TAMPA, Fla. — For many people, Labor Day is just another day off, but it turns out that if it weren’t for the immigrant workers who came here, the Tampa we know may have looked completely different.
ABC Action News in-depth reporter Anthony Hill brings us the history of how a small fishing village turned into one of Florida’s biggest cities and the fight for workers’ rights.
In 1886, Tampa was still a small, fishing village, but one industry would change all of that.
“The whole story has to do with the Cuban Cigar industry,” said Anthony Carreño, a historian with the Ybor City Museum Society. He said Tampa had a population of about 750 people.
"Some of the major cigar manufacturers were anxious to relocate their cigar industry, their big cigar factories to somewhere in the United States," Carreño said.
The import tariff on a Cuban cigar was considered very expensive, while just the tobacco leaves were not.
“So, there was an economic advantage to actually making the cigars in the United States.”
Carreño said the cigar industry was seriously looking at relocating to either Mobile, Alabama or Galveston, Texas.
“No one had ever heard of Tampa. They had pretty much decided to go to Galveston. However, at the last minute, there was a Spaniard businessman living in New York named Gavino Gutierrez. He owned a business that made jelly and marmalade. He had heard a rumor that guava, a popular Latin American fruit, grew in Tampa. So, he decided to pay a visit. He decided it was a little too cold to grow them commercially, but while he was in Tampa in 1885, he noticed there was this new railroad. He noticed a huge, deep-water port and the Tampa Board of Trade was anxious to start developing the city. They wanted to attract new industry.”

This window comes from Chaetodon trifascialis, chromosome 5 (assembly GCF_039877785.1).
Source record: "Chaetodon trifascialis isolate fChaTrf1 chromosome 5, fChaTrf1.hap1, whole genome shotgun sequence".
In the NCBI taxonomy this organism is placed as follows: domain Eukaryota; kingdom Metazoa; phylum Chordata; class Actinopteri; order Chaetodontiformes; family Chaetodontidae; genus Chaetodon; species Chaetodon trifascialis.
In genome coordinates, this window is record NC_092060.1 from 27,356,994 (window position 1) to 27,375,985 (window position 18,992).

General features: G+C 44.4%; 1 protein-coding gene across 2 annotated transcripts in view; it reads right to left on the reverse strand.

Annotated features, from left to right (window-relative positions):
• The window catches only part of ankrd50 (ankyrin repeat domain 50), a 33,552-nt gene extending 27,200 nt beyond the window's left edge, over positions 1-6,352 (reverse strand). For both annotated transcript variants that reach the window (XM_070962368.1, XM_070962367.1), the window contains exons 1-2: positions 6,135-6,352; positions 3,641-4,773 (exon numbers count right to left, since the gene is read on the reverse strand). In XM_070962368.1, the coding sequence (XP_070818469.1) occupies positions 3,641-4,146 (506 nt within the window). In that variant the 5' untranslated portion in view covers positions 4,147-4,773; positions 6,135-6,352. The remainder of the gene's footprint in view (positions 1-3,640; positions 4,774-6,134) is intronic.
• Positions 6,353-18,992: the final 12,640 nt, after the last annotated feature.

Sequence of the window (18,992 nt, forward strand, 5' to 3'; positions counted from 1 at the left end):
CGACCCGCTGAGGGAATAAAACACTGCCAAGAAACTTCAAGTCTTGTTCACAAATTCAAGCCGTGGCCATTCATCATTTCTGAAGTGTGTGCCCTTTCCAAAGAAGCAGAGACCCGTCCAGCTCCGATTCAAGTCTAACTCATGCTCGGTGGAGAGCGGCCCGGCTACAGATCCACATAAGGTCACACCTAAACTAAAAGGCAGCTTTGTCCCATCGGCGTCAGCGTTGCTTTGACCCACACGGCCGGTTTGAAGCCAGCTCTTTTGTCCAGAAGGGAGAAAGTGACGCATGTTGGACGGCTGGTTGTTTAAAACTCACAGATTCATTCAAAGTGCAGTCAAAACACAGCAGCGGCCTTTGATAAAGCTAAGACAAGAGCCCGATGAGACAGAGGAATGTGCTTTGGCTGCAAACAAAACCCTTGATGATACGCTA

After no luck in the Tampa Bay area, Gutierrez visited his friend Vincente Martinez Ybor in Key West.
“Who was one of the major cigar manufacturers in Havana, who had a factory in Key West, as well. When he got to Key West, he said, ‘you know, Vincente, you really should check out this place called Tampa right up the coast here. It’s half the distance to Havana compared to Galveston and Mobile and nobody had ever heard of it.”
When Ybor arrived, he loved Tampa and saw potential.
“They made a deal on the purchase of 40 acres northeast of what was then the little village of Tampa and that became Ybor City.”
Just like that, a little fishing village had a huge industry that would put it on the map.
“And logically, what followed after that, or at the same time, were the workers to roll the cigars. Rolling is a craft. It’s not something you can learn very quickly. So, hundreds of experienced, primarily Cuban cigar rollers accompanied the relocation of the factories from Key West and then ultimately from Havana, followed closely by Spaniards, and a little bit later, the Sicilians began to come in.”
Carreño says the growth was incredibly fast making Tampa a boomtown.
“By 1910/1915, Tampa peaked with almost 300 cigar factories.”
By the early 1900s, thousands of people, many of whom were immigrants, called Tampa home, and with the increase in industry, came the collective consciousness of workers’ rights and eventually unions.
“The south, in general, was definitely against unions. Tampa is an Island in the south,” said Dr. Gary Mormino, professor emeritus of history at USF. “They understand the value of their work.”
“You had strikes over, believe it or not, over the right to drink coffee on the job. Café con Leche was the caffeinated fuel of the workforce.”
In fact, he says, cigar makers elected a person called “El Cafetero.” Twice a day, they would come into the factories with hot milk and espresso. The workers also fought to retain a person called "el lector." During their shift, el lector would read literature and newspapers aloud.
“And, ultimately, management figured, ‘well, if it makes them happy, if they’re more energized, you know, and there’s nothing we can do about it.”